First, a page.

15 August 2012

Graphene’s conductivity depends on the underlying material

Researchers at MIT have shown that graphene behaves differently depending on the material it's wrapped around.

When the team placed sheets of graphene on substrates made of different materials, properties such as how the graphene conducts electricity and how it interacts chemically with other materials were found to be drastically different, depending on the nature of the underlying material.

When the material underneath was silicon dioxide, a standard material used in electronics, the graphene became 'functionalised' when exposed to certain chemicals. But when graphene sat on boron nitride, it hardly reacted to the same chemicals.

"It's very counterintuitive," commented Michael Strano, the Charles and Hilda Roddey professor of chemical engineering at MIT. "You can turn off and turn on graphene's ability to form chemical bonds, based on what's underneath."

The team found that this is because the material is so thin that how it reacts is strongly affected by the electrical fields of atoms in the material beneath it. Therefore it is possible to create devices with a micropatterned substrate covered with a layer of graphene whose chemical behaviour will then vary according to the hidden patterning. This could enable the production of microarrays of sensors to detect trace biological or chemical materials.

"You could get different molecules of a delicate biological marker to interact [with these regions on the graphene surface] without disrupting the biomolecules themselves," said MIT postdoc Qing Hua Wang. Most current fabrication techniques for such patterned surfaces involve heat and reactive solvents that can destroy these sensitive biological molecules.

The next step for the MIT team is to investigate whether bi layer graphene reacts differently to the single layer material.

The image shows a graphene layer on top of a patterned substrate and highlights the difference in chemical reactivity of the side opposite the substrate. The wide red stripe is an area over a silicon dioxide substrate, making the top surface of the graphene highly reactive. The narrow blue stripe is graphene over a layer of hydrocarbon (called OTS), and there is almost no reactivity on the side not in contact with the substrate.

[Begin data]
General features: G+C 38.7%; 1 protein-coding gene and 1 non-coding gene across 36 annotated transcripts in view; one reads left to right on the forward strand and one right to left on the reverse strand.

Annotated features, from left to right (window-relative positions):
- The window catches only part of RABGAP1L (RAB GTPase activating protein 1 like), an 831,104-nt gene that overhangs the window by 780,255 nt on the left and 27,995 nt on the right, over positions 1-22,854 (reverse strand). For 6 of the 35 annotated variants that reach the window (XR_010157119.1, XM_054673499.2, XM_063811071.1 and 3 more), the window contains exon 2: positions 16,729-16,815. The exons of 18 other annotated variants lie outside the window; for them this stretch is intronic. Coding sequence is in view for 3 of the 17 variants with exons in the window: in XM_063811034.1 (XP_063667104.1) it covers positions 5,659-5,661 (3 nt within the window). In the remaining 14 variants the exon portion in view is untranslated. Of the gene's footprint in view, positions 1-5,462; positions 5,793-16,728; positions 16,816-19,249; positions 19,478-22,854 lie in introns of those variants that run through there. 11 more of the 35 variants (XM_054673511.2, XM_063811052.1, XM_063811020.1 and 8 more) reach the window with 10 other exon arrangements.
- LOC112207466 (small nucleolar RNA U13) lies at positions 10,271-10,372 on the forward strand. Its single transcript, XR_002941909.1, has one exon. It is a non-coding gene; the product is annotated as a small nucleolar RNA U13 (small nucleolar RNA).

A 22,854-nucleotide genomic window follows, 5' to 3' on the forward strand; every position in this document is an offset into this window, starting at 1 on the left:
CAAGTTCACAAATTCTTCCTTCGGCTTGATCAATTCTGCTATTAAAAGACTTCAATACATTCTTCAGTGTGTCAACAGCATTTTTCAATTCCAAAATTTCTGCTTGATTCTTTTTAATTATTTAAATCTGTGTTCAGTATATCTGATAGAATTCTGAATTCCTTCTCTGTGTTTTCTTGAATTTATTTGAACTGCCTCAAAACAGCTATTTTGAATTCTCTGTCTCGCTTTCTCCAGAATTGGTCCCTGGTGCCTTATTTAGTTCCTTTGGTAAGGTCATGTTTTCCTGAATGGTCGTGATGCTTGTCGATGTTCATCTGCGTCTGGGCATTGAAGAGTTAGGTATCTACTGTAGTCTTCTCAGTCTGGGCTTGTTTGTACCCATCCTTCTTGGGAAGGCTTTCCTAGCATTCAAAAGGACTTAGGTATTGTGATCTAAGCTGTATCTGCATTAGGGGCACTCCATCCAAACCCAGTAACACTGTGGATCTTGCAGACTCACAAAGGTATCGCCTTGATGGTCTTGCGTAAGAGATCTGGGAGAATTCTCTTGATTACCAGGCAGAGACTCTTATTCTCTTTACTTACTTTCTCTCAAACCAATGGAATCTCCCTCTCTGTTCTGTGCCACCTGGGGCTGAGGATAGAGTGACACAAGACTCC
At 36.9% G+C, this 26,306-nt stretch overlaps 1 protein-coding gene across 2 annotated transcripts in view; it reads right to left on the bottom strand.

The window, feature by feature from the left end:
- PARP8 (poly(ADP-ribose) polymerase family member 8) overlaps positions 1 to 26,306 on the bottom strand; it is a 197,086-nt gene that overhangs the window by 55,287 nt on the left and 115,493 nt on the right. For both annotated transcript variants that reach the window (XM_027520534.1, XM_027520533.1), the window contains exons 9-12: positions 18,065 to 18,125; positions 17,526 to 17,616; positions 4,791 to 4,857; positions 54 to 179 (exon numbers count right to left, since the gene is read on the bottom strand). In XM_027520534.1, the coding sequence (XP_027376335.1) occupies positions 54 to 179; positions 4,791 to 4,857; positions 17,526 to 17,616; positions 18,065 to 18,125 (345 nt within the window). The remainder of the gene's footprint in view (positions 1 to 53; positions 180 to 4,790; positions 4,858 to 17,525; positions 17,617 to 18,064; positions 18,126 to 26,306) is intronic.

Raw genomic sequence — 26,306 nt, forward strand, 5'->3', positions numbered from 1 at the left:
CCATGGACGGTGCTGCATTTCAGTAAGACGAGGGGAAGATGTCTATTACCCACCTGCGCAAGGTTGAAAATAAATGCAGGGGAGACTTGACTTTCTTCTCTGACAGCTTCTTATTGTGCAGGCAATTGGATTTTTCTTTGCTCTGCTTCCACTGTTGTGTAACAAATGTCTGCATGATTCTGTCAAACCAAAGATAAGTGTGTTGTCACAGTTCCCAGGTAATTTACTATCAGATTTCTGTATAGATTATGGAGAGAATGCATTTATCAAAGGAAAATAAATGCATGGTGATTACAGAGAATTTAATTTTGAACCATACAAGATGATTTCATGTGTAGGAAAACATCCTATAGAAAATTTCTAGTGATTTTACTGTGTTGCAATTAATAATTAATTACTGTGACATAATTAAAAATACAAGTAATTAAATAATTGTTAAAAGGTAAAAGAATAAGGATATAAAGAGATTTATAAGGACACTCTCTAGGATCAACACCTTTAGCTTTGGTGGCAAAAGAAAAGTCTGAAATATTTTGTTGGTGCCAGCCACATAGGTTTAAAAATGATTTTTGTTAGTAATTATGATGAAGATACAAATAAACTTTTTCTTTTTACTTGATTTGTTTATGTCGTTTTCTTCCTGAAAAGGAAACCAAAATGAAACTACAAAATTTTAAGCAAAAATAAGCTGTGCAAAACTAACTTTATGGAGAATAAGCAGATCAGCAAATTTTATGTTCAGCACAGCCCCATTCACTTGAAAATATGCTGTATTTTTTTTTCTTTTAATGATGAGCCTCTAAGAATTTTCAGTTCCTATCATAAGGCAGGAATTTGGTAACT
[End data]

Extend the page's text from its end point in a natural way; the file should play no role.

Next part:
Author
Simon Fogg

Supporting Information

Websites
http://web.mit.edu/

This material is protected by Findlay Media copyright
See Terms and Conditions.
One-off usage is permitted but bulk copying is not.
For multiple copies contact the sales team.

Do you have any comments about this article?


Add your comments

Name
 
Email
 
Comments
 

Your comments/feedback may be edited prior to publishing. Not all entries will be published.
Please view our Terms and Conditions before leaving a comment.

Related Articles

£2.75m for feasibility studies

The Technology Strategy Board, Invest Northern Ireland and Highlands and ...

Amp works at 50% efficiency

Researchers from the Universities of Bristol and Cardiff have created an ...

Materials breakthrough

A technique to study the interface between materials, developed at the National ...

Down to the wire

Once the plain old telephone service, the role of the telephone wire continues ...

Within touching distance

Graphene is starting to filter onto the market. HEAD claims its tennis racquets ...

Making light work of photonics

Today's world is permeated by electronics, from industry to communications, ...

NI Trend Watch 2014

This report from National Instruments summarises the latest trends in the ...

Capactive sensing

This whitepaper looks at a number of capacitive sensing applications to ...

Altium's Innovation Station

An introduction to the Altium Innovation Station. It includes an overview of ...

IBM tackles 22nm challenges

IBM has announced the semiconductor industry’s first computationally based ...

BEEAs 2013

9th October 2014, 8 Northumberland, London

Self-destructing electronics

Researchers at Iowa State University have created transient electronics that ...

MEMS switch for 'true 4G'

General Electric has created a 3GHz RF MEMS switch that can handle up to 5kW of ...

Smart fabrics developed at NPL

NPL has developed a new method to produce conductive textiles. The technique ...

Electronic charge to 800mph

Breaking the land speed record would require a very special blend of latest ...

Flash drives semi technologies

Demand for NAND flash is said to be growing at 45% per year, driven mainly by ...

Top tech trends for 2013

Bee Thakore, European technical marketing manager for element14, gives an ...

Nathan Hill, director, NGI

Research into graphene won Andre Geim and Kostya Novoselov the Nobel prize in ...

Brent Hudson, Sagentia

Sagentia's ceo tells Graham Pitcher how the consulting company is anticipating ...

Prof Donal Bradley, Imperial

Graham Pitcher talks to a researcher who was 'there at the start' of the ...